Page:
- Learning a new skill or language
- Setting goals
- Emotional – This involves allowing ourselves to feel and fully process our feelings. This might include:
- Going to therapy
- Screaming into a pillow.
- Environmental – Taking good care of the space that you live and work in.
- Tidying your workspace.
- Calibrating the level of noise for your ideal environment.
- Letting people know when you shouldn’t be disturbed.
- Switching to a new space for new inspiration, energy, or motivation.
- Financial – Cultivating a healthy relationship with money. You can do this by:
- Tracking your income and expenses.
- Learning about investing and making choices on how to grow your money.
- Setting financial goals.
- Social – Putting time and energy into developing strong relationships with friends, family, and colleagues. Some ideas include:
- Checking in with your family on Zoom each week.
- Setting up a coffee date with a friend.
- Attending a Moon Circle online or in person.
- Asking for help when you need it.
- Recreational – This area is all about prioritizing fun and play (with no agenda). Here are some things you can do:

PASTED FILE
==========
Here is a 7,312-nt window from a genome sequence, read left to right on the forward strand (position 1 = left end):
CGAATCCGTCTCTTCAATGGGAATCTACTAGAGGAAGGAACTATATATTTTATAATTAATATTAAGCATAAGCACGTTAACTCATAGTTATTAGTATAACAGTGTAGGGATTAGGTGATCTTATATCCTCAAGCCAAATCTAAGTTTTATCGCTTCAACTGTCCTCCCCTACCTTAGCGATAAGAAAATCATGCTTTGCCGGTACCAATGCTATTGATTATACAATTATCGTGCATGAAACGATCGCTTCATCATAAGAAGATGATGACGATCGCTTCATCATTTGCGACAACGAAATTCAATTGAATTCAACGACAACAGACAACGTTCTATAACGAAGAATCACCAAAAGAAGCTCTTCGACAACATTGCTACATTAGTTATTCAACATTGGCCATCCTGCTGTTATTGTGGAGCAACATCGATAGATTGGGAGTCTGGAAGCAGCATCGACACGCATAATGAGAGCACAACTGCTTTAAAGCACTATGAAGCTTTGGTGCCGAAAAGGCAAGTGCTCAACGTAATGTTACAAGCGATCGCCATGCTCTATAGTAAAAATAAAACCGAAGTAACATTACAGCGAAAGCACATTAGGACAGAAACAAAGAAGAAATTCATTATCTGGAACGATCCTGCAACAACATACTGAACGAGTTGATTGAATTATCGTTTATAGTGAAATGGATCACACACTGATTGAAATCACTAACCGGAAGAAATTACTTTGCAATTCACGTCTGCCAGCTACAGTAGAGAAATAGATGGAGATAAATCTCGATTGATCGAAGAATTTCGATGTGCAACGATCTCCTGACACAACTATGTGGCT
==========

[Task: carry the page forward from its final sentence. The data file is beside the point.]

- Go to a play
- Read a book for pleasure
- Explore your city like you’re a tourist.
- Spending time in nature
- Spiritual – This area is all about developing a stronger connection to yourself and the universe, God, or whatever you believe in. This might involve:
- Attending a service at your church or place of worship
Now it’s your turn:
I invite you to answer these questions (perhaps even in a journal) to help inspire your own self-care.
- Which of these types of self-care do I tend to favor? Why?
- Which of these types of self-care do I tend to avoid? Why?
- If I were to lean into one of the types of self-care I avoid, how could I make it more enjoyable?
Was this post helpful? I’d love for you to share any insights you received in the comments below.
PS: Planning in sync with the moon can be a deeply restorative and nourishing self-care practice. Want to give it a try? Join me this Sunday for a special New Moon Embodiment Circle: Planting Seeds for 2023.